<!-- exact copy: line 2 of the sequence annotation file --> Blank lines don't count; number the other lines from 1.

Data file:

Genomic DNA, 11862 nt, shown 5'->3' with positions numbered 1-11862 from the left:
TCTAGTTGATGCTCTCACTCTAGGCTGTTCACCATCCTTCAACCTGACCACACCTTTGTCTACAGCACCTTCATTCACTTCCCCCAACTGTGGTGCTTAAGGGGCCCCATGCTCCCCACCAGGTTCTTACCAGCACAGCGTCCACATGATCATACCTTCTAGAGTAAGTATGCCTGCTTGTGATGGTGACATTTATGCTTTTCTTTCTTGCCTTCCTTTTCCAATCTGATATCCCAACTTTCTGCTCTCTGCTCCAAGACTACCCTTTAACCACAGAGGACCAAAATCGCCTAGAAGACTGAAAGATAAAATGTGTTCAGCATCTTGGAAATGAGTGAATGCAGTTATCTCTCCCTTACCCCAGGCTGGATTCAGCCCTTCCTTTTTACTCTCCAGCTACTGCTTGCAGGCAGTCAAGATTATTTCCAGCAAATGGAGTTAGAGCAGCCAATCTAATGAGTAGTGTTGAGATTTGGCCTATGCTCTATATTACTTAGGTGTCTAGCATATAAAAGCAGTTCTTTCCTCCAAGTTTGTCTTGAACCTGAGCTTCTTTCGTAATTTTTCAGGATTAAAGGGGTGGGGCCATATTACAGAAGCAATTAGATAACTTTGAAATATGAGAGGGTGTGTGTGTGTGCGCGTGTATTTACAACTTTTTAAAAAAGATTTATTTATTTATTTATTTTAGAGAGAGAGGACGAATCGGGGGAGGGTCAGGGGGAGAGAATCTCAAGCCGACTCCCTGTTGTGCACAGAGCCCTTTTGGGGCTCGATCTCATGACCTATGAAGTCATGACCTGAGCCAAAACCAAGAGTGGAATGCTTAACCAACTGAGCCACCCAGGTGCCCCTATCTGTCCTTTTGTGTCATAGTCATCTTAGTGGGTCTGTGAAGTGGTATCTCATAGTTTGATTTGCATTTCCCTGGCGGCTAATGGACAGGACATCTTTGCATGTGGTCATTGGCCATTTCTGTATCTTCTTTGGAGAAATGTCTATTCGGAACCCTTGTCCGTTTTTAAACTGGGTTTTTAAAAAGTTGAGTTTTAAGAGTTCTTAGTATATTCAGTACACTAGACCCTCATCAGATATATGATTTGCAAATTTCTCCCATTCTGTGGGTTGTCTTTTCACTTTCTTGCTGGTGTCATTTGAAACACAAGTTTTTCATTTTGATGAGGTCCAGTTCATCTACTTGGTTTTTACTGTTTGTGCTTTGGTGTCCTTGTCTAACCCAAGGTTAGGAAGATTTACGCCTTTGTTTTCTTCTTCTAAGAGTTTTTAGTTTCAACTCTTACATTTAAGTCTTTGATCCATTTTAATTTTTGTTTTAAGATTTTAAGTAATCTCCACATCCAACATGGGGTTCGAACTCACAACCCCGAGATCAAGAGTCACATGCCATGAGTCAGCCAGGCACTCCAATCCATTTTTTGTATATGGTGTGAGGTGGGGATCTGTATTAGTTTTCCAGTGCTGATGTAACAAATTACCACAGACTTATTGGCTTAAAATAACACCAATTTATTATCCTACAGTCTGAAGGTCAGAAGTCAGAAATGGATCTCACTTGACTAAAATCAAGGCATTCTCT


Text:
TCTAGTTGATGCTCTCACTCTAGGCTGTTCACCATCCTTCAACCTGACCACACCTTTGTCTACAGCACCTTCATTCACTTCCCCCAACTGTGGTGCTTAAGGGGCCCCATGCTCCCCACCAGGTTCTTACCAGCACAGCGTCCACATGATCATACCTTCTAGAGTAAGTATGCCTGCTTGTGATGGTGACATTTATGCTTTTCTTTCTTGCCTTCCTTTTCCAATCTGATATCCCAACTTTCTGCTCTCTGCTCCAAGACTACCCTTTAACCACAGAGGACCAAAATCGCCTAGAAGACTGAAAGATAAAATGTGTTCAGCATCTTGGAAATGAGTGAATGCAGTTATCTCTCCCTTACCCCAGGCTGGATTCAGCCCTTCCTTTTTACTCTCCAGCTACTGCTTGCAGGCAGTCAAGATTATTTCCAGCAAATGGAGTTAGAGCAGCCAATCTAATGAGTAGTGTTGAGATTTGGCCTATGCTCTATATTACTTAGGTGTCTAGCATATAAAAGCAGTTCTTTCCTCCAAGTTTGTCTTGAACCTGAGCTTCTTTCGTAATTTTTCAGGATTAAAGGGGTGGGGCCATATTACAGAAGCAATTAGATAACTTTGAAATATGAGAGGGTGTGTGTGTGTGCGCGTGTATTTACAACTTTTTAAAAAAGATTTATTTATTTATTTATTTTAGAGAGAGAGGACGAATCGGGGGAGGGTCAGGGGGAGAGAATCTCAAGCCGACTCCCTGTTGTGCACAGAGCCCTTTTGGGGCTCGATCTCATGACCTATGAAGTCATGACCTGAGCCAAAACCAAGAGTGGAATGCTTAACCAACTGAGCCACCCAGGTGCCCCTATCTGTCCTTTTGTGTCATAGTCATCTTAGTGGGTCTGTGAAGTGGTATCTCATAGTTTGATTTGCATTTCCCTGGCGGCTAATGGACAGGACATCTTTGCATGTGGTCATTGGCCATTTCTGTATCTTCTTTGGAGAAATGTCTATTCGGAACCCTTGTCCGTTTTTAAACTGGGTTTTTAAAAAGTTGAGTTTTAAGAGTTCTTAGTATATTCAGTACACTAGACCCTCATCAGATATATGATTTGCAAATTTCTCCCATTCTGTGGGTTGTCTTTTCACTTTCTTGCTGGTGTCATTTGAAACACAAGTTTTTCATTTTGATGAGGTCCAGTTCATCTACTTGGTTTTTACTGTTTGTGCTTTGGTGTCCTTGTCTAACCCAAGGTTAGGAAGATTTACGCCTTTGTTTTCTTCTTCTAAGAGTTTTTAGTTTCAACTCTTACATTTAAGTCTTTGATCCATTTTAATTTTTGTTTTAAGATTTTAAGTAATCTCCACATCCAACATGGGGTTCGAACTCACAACCCCGAGATCAAGAGTCACATGCCATGAGTCAGCCAGGCACTCCAATCCATTTTTTGTATATGGTGTGAGGTGGGGATCTGTATTAGTTTTCCAGTGCTGATGTAACAAATTACCACAGACTTATTGGCTTAAAATAACACCAATTTATTATCCTACAGTCTGAAGGTCAGAAGTCAGAAATGGATCTCACTTGACTAAAATCAAGGCATTCTCT